Barbara Ferrer Is Leaving the Public Health Commission

Mayor Marty Walsh is establishing a search committee to replace the longtime public official.

Mayor Marty Walsh announced Monday that Dr. Barbara Ferrer, who has been working in public service for 25 years, will step down as executive director of the Boston Public Health Commission (BPHC) to begin a new position as chief strategy officer at the Kellogg Foundation.

Ferrer first served as the BPHC deputy director before moving up to executive director in 2007. According to City of Boston reps, under Ferrer’s direction, the city has seen a decrease in childhood obesity rates, a decline in asthma rates in public housing, a decline in smoking numbers, and a significant reduction of the infant mortality rate for Black infants.

“Barbara Ferrer has been a vital member of our City’s leadership team. She has made countless contributions and has played an instrumental role directing initiatives that have improved every aspect of health in Boston – from decreasing infant mortality rates to improving access to substance abuse treatment.” Mayor Walsh said in a statement. “I congratulate Dr. Ferrer on her new role and know that the Kellogg Foundation will benefit from her insight and years of experience.”

In a media release announcing her departure, city reps note:

[Ferrer] secured federal and state funding to support critical public health infrastructure and community based programs, with over $35M awarded in the last year alone. Dr. Ferrer’s commitment to make timely public health data accessible to the city’s healthcare and public health institutions as well as to residents has led to the development of evidenced-based programs that allow for progress to be measured.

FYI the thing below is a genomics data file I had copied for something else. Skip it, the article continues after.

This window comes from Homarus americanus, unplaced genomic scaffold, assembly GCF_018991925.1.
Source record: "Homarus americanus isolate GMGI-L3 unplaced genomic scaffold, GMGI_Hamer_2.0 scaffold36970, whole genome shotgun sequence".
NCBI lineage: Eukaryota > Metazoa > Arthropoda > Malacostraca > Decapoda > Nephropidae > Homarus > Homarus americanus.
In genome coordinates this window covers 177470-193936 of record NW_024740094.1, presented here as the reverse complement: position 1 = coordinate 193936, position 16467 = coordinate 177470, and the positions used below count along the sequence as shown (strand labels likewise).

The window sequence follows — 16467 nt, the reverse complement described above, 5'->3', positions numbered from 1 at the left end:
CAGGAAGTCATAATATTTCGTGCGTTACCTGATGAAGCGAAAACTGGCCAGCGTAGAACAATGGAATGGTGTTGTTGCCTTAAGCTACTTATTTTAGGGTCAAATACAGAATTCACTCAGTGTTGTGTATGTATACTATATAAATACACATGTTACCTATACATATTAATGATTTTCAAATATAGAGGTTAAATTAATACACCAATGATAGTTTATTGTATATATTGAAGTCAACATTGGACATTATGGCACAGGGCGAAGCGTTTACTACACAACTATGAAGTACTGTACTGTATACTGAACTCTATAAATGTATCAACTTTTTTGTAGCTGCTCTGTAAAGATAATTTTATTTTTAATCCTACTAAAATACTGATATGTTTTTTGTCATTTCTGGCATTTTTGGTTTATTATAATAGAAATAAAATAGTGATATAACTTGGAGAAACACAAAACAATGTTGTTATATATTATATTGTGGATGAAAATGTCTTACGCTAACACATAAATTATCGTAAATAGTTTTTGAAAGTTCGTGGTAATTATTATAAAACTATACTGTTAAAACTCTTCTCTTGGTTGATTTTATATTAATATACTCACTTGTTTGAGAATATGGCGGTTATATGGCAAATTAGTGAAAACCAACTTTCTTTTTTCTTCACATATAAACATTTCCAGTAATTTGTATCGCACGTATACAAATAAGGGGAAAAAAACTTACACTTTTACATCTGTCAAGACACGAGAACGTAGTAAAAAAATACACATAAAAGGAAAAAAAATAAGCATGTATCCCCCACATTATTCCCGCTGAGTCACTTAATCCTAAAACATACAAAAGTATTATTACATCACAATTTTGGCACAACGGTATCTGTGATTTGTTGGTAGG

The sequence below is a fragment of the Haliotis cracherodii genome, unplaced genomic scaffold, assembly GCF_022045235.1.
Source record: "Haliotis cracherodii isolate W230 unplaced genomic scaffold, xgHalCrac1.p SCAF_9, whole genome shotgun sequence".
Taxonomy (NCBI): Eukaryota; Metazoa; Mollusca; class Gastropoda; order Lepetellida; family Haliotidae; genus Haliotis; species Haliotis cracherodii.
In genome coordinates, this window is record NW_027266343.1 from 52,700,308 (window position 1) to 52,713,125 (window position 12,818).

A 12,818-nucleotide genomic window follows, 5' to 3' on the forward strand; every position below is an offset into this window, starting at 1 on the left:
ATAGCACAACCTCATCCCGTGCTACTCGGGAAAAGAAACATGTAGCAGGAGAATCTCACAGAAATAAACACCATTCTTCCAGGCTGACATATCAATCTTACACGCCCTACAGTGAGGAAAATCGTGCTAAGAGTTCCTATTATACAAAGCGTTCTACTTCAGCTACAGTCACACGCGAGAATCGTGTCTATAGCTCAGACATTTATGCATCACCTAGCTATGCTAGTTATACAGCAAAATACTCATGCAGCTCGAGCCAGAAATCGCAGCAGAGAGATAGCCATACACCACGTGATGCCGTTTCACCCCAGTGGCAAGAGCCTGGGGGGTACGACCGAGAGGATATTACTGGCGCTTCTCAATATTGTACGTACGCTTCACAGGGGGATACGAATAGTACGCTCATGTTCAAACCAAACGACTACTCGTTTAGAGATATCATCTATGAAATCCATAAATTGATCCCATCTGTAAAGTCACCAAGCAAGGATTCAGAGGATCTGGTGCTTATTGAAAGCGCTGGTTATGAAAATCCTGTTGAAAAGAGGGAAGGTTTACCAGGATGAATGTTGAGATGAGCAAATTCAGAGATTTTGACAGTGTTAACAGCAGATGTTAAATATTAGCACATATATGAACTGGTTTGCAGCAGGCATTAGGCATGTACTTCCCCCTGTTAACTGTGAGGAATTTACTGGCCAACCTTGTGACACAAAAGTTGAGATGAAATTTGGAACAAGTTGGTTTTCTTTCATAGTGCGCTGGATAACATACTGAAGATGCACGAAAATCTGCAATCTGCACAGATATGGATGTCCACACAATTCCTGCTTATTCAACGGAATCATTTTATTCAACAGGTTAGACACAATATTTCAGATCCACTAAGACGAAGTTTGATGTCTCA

“It has been a tremendous honor to serve under both Mayor Menino and Mayor Walsh as the Executive Director of the Boston Public Health Commission. I am proud of what the BPHC staff, our partners, and the city, have accomplished with and for Boston’s residents,” Ferrer said in a statement. “I know that I leave the Commission in a strong position to continue its important work. I am excited [to] take what I have learned here in Boston and translate it into a national and international philanthropic agenda that will help support communities improve education, health and economic security from a multifaceted approach.”

A formal search committee to find a replacement will be established following Ferrer’s departure on October 3.